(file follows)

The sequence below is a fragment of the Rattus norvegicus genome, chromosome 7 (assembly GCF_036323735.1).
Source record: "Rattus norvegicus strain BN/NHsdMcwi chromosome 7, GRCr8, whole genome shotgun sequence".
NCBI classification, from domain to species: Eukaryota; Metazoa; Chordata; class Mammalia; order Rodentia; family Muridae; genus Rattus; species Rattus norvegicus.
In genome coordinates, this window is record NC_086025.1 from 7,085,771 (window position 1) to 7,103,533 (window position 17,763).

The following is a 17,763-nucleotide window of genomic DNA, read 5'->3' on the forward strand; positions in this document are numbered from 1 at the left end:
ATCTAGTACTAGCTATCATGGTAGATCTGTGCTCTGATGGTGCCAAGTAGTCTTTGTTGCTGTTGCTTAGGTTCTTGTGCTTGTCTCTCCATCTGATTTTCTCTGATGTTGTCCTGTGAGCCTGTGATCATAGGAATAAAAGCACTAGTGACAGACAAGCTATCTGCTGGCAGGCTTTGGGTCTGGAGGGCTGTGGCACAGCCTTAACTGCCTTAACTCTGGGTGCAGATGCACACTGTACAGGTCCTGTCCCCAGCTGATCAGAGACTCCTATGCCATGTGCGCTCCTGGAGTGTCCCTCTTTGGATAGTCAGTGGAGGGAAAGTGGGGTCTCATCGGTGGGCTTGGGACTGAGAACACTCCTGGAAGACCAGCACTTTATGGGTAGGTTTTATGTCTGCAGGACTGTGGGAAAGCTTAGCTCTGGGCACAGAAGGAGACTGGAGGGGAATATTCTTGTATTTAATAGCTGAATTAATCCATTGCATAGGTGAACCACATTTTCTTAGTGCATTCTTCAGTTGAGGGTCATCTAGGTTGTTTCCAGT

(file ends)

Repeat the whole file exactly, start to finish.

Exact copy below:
The sequence below is a fragment of the Rattus norvegicus genome, chromosome 7 (assembly GCF_036323735.1).
Source record: "Rattus norvegicus strain BN/NHsdMcwi chromosome 7, GRCr8, whole genome shotgun sequence".
NCBI classification, from domain to species: Eukaryota; Metazoa; Chordata; class Mammalia; order Rodentia; family Muridae; genus Rattus; species Rattus norvegicus.
In genome coordinates, this window is record NC_086025.1 from 7,085,771 (window position 1) to 7,103,533 (window position 17,763).

The following is a 17,763-nucleotide window of genomic DNA, read 5'->3' on the forward strand; positions in this document are numbered from 1 at the left end:
ATCTAGTACTAGCTATCATGGTAGATCTGTGCTCTGATGGTGCCAAGTAGTCTTTGTTGCTGTTGCTTAGGTTCTTGTGCTTGTCTCTCCATCTGATTTTCTCTGATGTTGTCCTGTGAGCCTGTGATCATAGGAATAAAAGCACTAGTGACAGACAAGCTATCTGCTGGCAGGCTTTGGGTCTGGAGGGCTGTGGCACAGCCTTAACTGCCTTAACTCTGGGTGCAGATGCACACTGTACAGGTCCTGTCCCCAGCTGATCAGAGACTCCTATGCCATGTGCGCTCCTGGAGTGTCCCTCTTTGGATAGTCAGTGGAGGGAAAGTGGGGTCTCATCGGTGGGCTTGGGACTGAGAACACTCCTGGAAGACCAGCACTTTATGGGTAGGTTTTATGTCTGCAGGACTGTGGGAAAGCTTAGCTCTGGGCACAGAAGGAGACTGGAGGGGAATATTCTTGTATTTAATAGCTGAATTAATCCATTGCATAGGTGAACCACATTTTCTTAGTGCATTCTTCAGTTGAGGGTCATCTAGGTTGTTTCCAGT